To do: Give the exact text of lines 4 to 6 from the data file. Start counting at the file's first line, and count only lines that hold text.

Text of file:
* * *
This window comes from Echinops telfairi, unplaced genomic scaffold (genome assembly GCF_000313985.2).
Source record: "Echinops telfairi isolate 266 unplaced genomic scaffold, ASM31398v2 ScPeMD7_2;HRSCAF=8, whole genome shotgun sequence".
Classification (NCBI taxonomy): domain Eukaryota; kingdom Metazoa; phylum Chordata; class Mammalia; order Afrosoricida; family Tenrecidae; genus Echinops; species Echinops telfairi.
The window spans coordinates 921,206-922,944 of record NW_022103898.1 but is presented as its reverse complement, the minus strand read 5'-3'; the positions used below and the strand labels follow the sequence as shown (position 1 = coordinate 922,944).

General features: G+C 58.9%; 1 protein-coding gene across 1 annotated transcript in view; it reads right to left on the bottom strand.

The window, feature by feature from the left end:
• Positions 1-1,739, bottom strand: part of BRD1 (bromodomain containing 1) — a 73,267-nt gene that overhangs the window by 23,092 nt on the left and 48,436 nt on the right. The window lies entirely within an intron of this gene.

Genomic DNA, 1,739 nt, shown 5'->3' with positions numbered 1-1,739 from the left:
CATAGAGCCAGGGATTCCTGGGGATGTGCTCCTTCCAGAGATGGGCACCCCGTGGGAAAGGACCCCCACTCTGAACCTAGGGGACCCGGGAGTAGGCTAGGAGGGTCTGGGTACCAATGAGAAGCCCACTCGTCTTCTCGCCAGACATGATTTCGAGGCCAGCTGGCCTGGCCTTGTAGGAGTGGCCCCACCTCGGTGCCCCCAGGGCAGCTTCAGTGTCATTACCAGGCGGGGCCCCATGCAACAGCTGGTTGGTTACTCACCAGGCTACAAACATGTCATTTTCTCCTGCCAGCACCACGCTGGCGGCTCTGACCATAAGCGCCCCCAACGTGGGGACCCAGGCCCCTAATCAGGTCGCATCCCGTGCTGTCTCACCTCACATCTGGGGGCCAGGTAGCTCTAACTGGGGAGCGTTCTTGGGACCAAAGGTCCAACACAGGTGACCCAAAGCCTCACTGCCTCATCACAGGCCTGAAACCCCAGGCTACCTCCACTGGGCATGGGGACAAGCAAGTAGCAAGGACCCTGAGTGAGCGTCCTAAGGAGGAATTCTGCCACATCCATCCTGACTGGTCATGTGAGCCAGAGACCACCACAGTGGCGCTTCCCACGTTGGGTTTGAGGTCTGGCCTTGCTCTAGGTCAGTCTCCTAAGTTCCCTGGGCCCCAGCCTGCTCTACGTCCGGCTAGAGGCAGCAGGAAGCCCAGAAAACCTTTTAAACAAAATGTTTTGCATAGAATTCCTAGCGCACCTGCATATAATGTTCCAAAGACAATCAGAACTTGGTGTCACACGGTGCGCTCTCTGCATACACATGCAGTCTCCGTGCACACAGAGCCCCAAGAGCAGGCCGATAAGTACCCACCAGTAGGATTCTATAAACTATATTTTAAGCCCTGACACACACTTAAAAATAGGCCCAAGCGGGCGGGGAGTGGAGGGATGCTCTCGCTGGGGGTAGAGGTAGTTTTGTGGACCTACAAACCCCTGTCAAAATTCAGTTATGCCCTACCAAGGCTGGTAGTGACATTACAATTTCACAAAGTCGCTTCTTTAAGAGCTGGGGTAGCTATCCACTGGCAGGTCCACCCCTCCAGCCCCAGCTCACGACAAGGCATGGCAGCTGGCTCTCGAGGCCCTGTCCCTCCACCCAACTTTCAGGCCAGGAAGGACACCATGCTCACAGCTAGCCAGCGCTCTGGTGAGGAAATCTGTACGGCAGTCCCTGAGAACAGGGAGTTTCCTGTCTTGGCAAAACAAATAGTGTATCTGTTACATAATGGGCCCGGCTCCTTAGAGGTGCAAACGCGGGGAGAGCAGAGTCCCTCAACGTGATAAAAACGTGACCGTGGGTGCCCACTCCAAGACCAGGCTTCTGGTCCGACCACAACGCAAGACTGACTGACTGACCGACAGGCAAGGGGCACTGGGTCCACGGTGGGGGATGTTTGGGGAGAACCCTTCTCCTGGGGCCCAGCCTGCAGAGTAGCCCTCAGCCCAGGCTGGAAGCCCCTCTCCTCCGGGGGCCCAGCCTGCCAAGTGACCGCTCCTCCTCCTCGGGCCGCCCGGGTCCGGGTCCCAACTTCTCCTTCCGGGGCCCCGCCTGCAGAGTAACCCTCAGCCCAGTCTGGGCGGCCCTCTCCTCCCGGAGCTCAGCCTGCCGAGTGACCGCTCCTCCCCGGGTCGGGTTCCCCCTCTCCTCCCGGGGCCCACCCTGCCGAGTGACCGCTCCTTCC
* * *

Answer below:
The window spans coordinates 921,206-922,944 of record NW_022103898.1 but is presented as its reverse complement, the minus strand read 5'-3'; the positions used below and the strand labels follow the sequence as shown (position 1 = coordinate 922,944).

General features: G+C 58.9%; 1 protein-coding gene across 1 annotated transcript in view; it reads right to left on the bottom strand.

The window, feature by feature from the left end: